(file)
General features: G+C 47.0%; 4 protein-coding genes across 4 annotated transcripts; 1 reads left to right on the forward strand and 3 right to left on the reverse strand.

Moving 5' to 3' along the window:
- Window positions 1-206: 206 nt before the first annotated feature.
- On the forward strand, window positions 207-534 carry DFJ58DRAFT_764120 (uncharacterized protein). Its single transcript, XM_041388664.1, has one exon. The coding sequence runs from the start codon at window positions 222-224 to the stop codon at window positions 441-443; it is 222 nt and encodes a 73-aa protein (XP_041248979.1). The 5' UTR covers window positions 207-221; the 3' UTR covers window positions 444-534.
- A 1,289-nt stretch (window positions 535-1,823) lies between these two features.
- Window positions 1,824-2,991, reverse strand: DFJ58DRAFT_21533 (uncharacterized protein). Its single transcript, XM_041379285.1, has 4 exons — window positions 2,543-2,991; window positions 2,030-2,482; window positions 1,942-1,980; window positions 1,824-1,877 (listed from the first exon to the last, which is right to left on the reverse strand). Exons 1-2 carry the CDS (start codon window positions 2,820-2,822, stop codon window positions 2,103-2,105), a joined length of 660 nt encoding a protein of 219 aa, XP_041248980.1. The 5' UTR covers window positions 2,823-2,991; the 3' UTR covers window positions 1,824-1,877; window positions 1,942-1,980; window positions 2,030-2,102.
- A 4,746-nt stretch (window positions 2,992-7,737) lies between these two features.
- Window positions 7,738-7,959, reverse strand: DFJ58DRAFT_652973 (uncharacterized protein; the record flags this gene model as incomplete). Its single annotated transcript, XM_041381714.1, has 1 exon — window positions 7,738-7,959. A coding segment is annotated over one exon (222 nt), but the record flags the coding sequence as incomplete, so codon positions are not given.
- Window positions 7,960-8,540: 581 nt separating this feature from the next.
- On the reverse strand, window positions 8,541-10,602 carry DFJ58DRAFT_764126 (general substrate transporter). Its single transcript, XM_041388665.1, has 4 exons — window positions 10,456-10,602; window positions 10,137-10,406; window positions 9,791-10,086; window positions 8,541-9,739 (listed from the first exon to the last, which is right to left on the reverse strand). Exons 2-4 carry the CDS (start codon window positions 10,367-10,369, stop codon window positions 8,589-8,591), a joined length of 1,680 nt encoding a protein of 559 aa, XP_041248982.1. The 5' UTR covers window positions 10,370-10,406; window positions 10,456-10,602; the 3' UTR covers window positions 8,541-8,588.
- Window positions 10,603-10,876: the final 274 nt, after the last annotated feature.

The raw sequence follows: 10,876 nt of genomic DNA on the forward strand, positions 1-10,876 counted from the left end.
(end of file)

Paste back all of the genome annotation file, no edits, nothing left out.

General features: G+C 47.0%; 4 protein-coding genes across 4 annotated transcripts; 1 reads left to right on the forward strand and 3 right to left on the reverse strand.

Moving 5' to 3' along the window:
- Window positions 1-206: 206 nt before the first annotated feature.
- On the forward strand, window positions 207-534 carry DFJ58DRAFT_764120 (uncharacterized protein). Its single transcript, XM_041388664.1, has one exon. The coding sequence runs from the start codon at window positions 222-224 to the stop codon at window positions 441-443; it is 222 nt and encodes a 73-aa protein (XP_041248979.1). The 5' UTR covers window positions 207-221; the 3' UTR covers window positions 444-534.
- A 1,289-nt stretch (window positions 535-1,823) lies between these two features.
- Window positions 1,824-2,991, reverse strand: DFJ58DRAFT_21533 (uncharacterized protein). Its single transcript, XM_041379285.1, has 4 exons — window positions 2,543-2,991; window positions 2,030-2,482; window positions 1,942-1,980; window positions 1,824-1,877 (listed from the first exon to the last, which is right to left on the reverse strand). Exons 1-2 carry the CDS (start codon window positions 2,820-2,822, stop codon window positions 2,103-2,105), a joined length of 660 nt encoding a protein of 219 aa, XP_041248980.1. The 5' UTR covers window positions 2,823-2,991; the 3' UTR covers window positions 1,824-1,877; window positions 1,942-1,980; window positions 2,030-2,102.
- A 4,746-nt stretch (window positions 2,992-7,737) lies between these two features.
- Window positions 7,738-7,959, reverse strand: DFJ58DRAFT_652973 (uncharacterized protein; the record flags this gene model as incomplete). Its single annotated transcript, XM_041381714.1, has 1 exon — window positions 7,738-7,959. A coding segment is annotated over one exon (222 nt), but the record flags the coding sequence as incomplete, so codon positions are not given.
- Window positions 7,960-8,540: 581 nt separating this feature from the next.
- On the reverse strand, window positions 8,541-10,602 carry DFJ58DRAFT_764126 (general substrate transporter). Its single transcript, XM_041388665.1, has 4 exons — window positions 10,456-10,602; window positions 10,137-10,406; window positions 9,791-10,086; window positions 8,541-9,739 (listed from the first exon to the last, which is right to left on the reverse strand). Exons 2-4 carry the CDS (start codon window positions 10,367-10,369, stop codon window positions 8,589-8,591), a joined length of 1,680 nt encoding a protein of 559 aa, XP_041248982.1. The 5' UTR covers window positions 10,370-10,406; window positions 10,456-10,602; the 3' UTR covers window positions 8,541-8,588.
- Window positions 10,603-10,876: the final 274 nt, after the last annotated feature.

The raw sequence follows: 10,876 nt of genomic DNA on the forward strand, positions 1-10,876 counted from the left end.